The GCR and the SBTC

The dust has settled from the June annual meeting of the Southern Baptist Convention held in Orlando. Messengers overwhelmingly approved the Great Commission Resurgence Task Force Report. What does this mean for the Southern Baptists of Texas Convention?

There are several components that directly impact the ministry of our churches in Texas. Perhaps the most significant are those recommendations directed toward the North American Mission Board. If the NAMB trustees implement the proposed changes, the SBTC will no longer receive $500,000 plus of grants for missions and ministry. While this will be a challenge for the SBTC to make the adjustment, the end result should be more financial resources going to the more unreached areas of North America. I support getting more people and money to the places in America where there is a greater percentage of lostness.

Southern Baptists of Texas Convention churches have been strongly supportive of our unified budget. This is the first time as a group of churches we are challenged to do more. In order for the SBTC’s ministries to go on as usual, any NAMB grant reduction would need to be made up by CP receipts. Because we send 55 percent of every CP dollar on to the SBC, we will have to collect $2.22 in CP funds for every dollar no longer coming from NAMB. Churches are asked to affirm the SBTC’s work in Texas and beyond by giving more through the Cooperative Program.

The GCRTF recommendation for the International Mission Board to be allowed to minister without geographic restrictions opens up various possibilities. It is highly unlikely that IMB missionaries will be commissioned to serve on U.S. soil. However, IMB can lend expertise, resources and other personnel to assist NAMB, state conventions and associations in strategy for people/language groups in America. Globalization is here. We must reach the Muslim, Hindu, Buddhist, and others who now call North America home. I will strongly encourage IMB as well as NAMB to forge agreements with state conventions and associations in order to coordinate missionary efforts. Southern Baptists have the potential of more cooperation rather than less because of the removal of geographic restrictions on the IMB.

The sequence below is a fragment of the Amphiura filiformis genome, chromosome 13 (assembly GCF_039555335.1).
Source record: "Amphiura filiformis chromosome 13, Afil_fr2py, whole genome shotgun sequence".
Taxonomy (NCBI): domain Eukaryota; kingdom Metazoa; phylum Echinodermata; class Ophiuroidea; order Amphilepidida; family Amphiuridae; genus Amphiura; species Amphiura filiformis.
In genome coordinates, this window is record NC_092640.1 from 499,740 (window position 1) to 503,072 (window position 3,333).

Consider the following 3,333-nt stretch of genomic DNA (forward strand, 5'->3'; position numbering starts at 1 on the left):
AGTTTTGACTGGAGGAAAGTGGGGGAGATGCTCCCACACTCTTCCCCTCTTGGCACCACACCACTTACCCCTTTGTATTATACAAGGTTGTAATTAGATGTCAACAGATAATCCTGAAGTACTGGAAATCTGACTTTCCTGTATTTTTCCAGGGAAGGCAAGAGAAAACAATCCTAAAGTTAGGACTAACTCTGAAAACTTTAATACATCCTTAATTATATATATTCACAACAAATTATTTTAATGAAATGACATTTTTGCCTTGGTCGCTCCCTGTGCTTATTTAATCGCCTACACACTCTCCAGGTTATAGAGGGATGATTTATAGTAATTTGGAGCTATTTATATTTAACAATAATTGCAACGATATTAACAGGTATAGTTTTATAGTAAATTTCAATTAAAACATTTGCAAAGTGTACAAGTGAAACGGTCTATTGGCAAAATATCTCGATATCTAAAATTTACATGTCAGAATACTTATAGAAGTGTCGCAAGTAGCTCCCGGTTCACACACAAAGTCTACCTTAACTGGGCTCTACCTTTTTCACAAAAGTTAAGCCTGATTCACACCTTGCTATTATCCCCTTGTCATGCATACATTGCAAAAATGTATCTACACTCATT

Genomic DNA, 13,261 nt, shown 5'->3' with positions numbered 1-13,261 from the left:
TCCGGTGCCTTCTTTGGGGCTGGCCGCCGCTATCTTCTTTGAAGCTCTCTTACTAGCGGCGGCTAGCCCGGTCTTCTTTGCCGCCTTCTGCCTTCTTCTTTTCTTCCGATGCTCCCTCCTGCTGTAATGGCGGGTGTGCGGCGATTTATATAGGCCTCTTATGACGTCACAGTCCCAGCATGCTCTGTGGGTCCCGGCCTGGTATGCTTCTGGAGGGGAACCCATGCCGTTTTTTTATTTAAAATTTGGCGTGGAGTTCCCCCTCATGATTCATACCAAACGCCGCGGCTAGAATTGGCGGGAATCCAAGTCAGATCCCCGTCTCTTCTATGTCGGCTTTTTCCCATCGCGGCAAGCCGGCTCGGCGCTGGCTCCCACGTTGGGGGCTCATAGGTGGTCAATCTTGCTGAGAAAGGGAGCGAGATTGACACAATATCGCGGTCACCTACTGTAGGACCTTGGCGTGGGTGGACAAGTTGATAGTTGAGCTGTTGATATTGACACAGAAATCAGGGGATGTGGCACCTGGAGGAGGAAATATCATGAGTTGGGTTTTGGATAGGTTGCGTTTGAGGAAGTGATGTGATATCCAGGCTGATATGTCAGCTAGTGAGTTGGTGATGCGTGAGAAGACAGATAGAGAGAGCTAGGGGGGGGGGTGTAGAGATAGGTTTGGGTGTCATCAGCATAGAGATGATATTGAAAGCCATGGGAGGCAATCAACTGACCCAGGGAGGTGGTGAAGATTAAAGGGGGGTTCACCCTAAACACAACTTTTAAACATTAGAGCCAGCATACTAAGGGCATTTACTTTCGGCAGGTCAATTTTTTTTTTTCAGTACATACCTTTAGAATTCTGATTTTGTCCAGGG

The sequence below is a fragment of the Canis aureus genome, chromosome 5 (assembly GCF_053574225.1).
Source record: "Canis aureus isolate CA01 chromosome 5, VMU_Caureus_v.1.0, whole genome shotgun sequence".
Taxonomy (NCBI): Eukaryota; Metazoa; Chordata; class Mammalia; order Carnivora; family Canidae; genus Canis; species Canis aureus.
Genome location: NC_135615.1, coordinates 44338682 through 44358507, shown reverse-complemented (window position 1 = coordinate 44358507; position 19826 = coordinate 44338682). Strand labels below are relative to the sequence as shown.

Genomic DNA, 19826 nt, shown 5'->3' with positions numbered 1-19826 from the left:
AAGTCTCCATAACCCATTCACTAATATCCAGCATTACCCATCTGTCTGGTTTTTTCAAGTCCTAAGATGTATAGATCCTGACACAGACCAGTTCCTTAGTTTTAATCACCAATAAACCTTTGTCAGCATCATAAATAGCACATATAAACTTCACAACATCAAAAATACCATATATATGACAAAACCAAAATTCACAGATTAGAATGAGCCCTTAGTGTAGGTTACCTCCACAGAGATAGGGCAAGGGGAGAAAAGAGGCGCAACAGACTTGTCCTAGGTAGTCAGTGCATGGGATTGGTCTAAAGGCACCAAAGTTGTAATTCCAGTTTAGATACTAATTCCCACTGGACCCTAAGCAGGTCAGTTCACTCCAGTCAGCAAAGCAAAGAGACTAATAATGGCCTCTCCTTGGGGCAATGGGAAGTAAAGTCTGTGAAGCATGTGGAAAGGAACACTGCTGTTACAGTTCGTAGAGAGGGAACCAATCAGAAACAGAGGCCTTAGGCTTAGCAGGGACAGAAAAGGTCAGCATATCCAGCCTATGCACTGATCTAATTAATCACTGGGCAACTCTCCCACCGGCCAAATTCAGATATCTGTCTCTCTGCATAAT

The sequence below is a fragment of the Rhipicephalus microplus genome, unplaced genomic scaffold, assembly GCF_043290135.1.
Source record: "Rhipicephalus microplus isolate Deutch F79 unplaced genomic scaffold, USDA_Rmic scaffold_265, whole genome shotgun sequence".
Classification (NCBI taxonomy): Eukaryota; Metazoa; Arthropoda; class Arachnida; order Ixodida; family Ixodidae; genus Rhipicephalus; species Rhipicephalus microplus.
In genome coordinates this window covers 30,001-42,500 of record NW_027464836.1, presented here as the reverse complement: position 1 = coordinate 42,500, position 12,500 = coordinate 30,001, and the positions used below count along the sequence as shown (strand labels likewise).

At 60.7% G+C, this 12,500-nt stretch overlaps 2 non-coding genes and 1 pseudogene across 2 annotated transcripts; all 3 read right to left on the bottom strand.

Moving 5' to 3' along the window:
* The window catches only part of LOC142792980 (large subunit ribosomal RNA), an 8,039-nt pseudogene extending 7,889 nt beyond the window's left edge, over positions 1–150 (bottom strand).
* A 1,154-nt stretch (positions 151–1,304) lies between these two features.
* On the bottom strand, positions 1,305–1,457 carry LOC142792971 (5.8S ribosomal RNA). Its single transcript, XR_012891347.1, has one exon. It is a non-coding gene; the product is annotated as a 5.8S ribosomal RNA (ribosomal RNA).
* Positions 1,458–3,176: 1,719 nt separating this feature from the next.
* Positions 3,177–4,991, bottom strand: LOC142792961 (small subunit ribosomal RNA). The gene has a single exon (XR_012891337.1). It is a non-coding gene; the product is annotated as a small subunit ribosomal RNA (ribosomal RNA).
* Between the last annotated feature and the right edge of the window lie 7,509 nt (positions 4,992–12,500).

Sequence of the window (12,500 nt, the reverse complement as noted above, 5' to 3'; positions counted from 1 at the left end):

Cooperative Program and stewardship promotion are assigned to state conventions in the GCRTF recommendations. The SBTC has used SBC materials over the years.

The shift in responsibility will call for your state convention to be more involved in creation and production of the promotional material. The Cooperative Program is an undesignated giving channel that supports state, national and international efforts. CP is a Southern Baptist Convention and state convention partnership. The SBTC sends on 55 percent of every undesignated dollar received. No other state convention gives away more than it retains. The SBTC is committed to national and international missions and ministry.

Every church giving through the SBTC for Cooperative Program missions has a part in funding thousands of missionaries and seminary students across America and around the world. Your investment in Texas is also vital. Missions and ministry in Texas as a confessional fellowship of churches depend upon your participation through the Cooperative Program. Stewardship promotion is more than missions giving. Through the SBTC Foundation individual stewardship is being addressed.

Designated giving has always been recognized by the SBTC. Churches give through the Lottie Moon, Annie Armstrong, and Reach Texas offerings. Some churches designate to the colleges, children’s homes, and SBC ministries. There will be no change other than the title “Great Commission Giving” on a report form. “Great Commission Giving” will replace “other mission expenditures” on the Annual Church Profile. The Cooperative Program remains the vital lifeline of Southern Baptists to do our work together.

The SBTC’s philosophy is reflected in the recommendation for reducing the SBC Executive Committee’s budget, and in the Missional Vision and Core Values portions of the GCRTF report. As a group of churches, we share vision and values adopted by the messengers of the SBC in Orlando this summer. On the reduction of the EC budget, the SBTC has set a standard of low bureaucracy and high networking for state conventions. The model of SBTC methodology fits well with the proposals of the GCRTF.

Will the recommendations approved by the messengers of the Southern Baptist Convention make a difference in the SBTC? Yes. All of the recommendations have the potential of a positive effect for the Kingdom. Will the GCRTF report produce a Great Commission Resurgence? No, not alone. A Great Commission Resurgence is still a spiritual matter. It will take individual Southern Baptists and SBC churches experiencing a spiritual renewal for a true GCR. Structural change can fine-tune

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